How Bernie Sanders used the Bible to try and win over Evangelical students

ReutersUS Democratic presidential candidate Senator Bernie Sanders delivers an address to Liberty University students at the school in Lynchburg, Virginia.

Senator Bernie Sanders spoke from the Bible at leading evangelical college, Liberty University, seeking 'common ground' with the students.

Speaking to an evangelical audience, he sought to show that morality stretches beyond abortion and gay-rights.

Sanders, who is Jewish, acknowledged from the outset of his speech that the he and the audience have views "on a number of important issues that are very, very different," especially on abortion and same-sex marriage.

He said "it is easy to go out and talk to people who agree with you... it is harder but not less important for us to try and communicate with those who do not agree with us on every issue."

The focus of his speech was morality and justice which he grounded in the Bible. He asked the 12,000 students present to contextualise his message in 'the Bible, not me.'

"I am far, far from a perfect human being, but I am motivated by a vision which exists in all of the great religions — in Christianity, in Judaism, in Islam, Buddhism and other religions — and which is so beautifully and clearly stated in Matthew 7:12."

"And it states: 'So in everything, do to others what you would have them do to you, for this sums up the law and the prophets.' That is the golden rule. Do to others what you would have them do to you.

"It is not very complicated," he added.

He called for the students to unite with him on issues of 'morality' and 'justice' rather than be divided by social issues.

He quoted Amos 5:24, "But let justice roll on like a river, righteousness like a never failing stream".

The focus of the message was on the scale of inequality in the USA, particularly focusing on socio-economic and racial issues.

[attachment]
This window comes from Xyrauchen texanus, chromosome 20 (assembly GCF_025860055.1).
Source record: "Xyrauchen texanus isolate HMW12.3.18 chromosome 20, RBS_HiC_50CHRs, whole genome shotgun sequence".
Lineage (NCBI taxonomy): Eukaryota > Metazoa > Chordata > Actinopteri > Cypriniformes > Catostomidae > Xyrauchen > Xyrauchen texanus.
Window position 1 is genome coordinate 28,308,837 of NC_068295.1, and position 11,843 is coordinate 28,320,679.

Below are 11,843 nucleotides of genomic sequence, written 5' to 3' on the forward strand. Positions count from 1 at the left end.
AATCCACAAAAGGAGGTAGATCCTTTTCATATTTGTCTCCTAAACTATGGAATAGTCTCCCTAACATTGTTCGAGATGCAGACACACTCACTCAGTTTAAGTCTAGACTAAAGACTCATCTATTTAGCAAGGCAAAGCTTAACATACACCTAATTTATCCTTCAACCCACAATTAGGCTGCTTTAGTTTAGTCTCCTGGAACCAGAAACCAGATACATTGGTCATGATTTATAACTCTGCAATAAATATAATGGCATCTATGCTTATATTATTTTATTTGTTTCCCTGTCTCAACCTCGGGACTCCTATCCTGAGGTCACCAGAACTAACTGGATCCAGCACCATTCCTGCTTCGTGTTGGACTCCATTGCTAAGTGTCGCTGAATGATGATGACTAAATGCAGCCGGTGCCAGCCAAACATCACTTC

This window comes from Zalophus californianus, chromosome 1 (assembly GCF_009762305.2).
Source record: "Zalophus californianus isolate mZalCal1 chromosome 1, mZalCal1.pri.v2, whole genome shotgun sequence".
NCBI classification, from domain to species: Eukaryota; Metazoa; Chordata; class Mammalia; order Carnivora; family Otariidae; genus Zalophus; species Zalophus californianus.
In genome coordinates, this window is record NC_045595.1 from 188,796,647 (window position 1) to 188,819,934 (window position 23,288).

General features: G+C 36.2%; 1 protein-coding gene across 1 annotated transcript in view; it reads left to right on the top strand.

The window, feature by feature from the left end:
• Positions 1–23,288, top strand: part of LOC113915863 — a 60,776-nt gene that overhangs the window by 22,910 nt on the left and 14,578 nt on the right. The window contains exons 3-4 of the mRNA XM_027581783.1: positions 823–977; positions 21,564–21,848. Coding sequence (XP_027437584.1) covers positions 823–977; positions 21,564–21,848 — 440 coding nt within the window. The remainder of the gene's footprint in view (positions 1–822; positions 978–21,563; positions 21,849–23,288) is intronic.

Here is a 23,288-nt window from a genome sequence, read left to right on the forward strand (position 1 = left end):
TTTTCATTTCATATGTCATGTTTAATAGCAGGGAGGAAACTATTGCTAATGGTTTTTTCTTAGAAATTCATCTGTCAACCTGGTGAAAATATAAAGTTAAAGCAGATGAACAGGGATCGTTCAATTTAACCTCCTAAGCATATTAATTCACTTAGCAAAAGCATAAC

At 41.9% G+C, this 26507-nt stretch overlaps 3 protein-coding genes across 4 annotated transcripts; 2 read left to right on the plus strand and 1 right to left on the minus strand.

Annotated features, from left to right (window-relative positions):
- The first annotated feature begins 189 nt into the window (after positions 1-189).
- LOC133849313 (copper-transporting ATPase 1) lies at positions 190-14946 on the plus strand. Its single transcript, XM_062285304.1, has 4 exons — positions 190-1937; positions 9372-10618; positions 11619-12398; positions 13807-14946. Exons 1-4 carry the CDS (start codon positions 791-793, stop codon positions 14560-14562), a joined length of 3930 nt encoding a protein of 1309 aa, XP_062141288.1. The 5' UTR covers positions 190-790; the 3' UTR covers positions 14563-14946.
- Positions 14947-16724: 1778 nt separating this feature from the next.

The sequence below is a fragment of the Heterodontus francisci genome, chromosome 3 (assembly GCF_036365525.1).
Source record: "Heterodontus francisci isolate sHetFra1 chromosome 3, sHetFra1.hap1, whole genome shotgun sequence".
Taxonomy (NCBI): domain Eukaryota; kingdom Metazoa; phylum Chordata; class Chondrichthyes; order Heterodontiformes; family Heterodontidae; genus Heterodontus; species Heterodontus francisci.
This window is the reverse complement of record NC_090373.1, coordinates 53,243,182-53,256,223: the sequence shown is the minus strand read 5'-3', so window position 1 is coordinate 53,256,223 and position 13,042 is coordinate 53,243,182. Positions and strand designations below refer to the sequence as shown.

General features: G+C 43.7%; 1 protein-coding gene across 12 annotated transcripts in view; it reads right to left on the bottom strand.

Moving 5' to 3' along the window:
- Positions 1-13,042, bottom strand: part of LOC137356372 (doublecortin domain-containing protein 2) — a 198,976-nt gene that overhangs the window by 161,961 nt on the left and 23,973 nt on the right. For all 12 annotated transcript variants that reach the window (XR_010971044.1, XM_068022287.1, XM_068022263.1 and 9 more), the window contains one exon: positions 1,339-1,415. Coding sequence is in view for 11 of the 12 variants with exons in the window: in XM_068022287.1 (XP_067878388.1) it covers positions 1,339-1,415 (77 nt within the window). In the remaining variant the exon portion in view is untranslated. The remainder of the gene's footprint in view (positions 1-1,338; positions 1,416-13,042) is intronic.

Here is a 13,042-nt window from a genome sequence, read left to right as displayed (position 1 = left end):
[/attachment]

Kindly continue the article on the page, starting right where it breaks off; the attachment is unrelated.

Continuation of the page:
"There is massive injustice in terms of income and wealth inequality. Injustice is rampant," he said. "There is no justice when so few have so much and so many have so little."

He sought to show that his message aligns with core beliefs of Christianity, including the call to care for the poor.

The reaction from the student body was mixed. Some identified with the call to care, whilst others could not get beyond Sanders' policy on abortion.

"Calling on us to help the neediest, that resonates with me as a Christian," said Quincy Thompson, the student body president. "But as a Christian, I think the responsibility to help them falls to the church, not the government."

Adam Ochs, a sophomore student, questioned Sanders' promotion of family values. "How can he be for family values but also for abortion?" he asked the New York Times.

The Liberty's president, Jerry Falwell Jr, said he agreed with the issues Sanders raised, but differed on the solutions.

"I think it was Margaret Thatcher who said that the problem with socialism is that eventually you run out of other people's money," Falwell said in an interview after the event, arguing that small government and low taxes would "create the tide that rises all ships." He still found areas on which he agreed with Sanders.

"We have the same goals, helping people in need, we just have different philosophies on how to get there," he said.

Some students were persuaded.

"I liked almost everything he said," Sarah Fleet told the New York Times. She did not agree with his stance on abortion, but agreed with the focus on addressing childhood poverty and hunger.

"And there's no one who should be expecting everyone to agree on everything," she said.

Watch the full message here:

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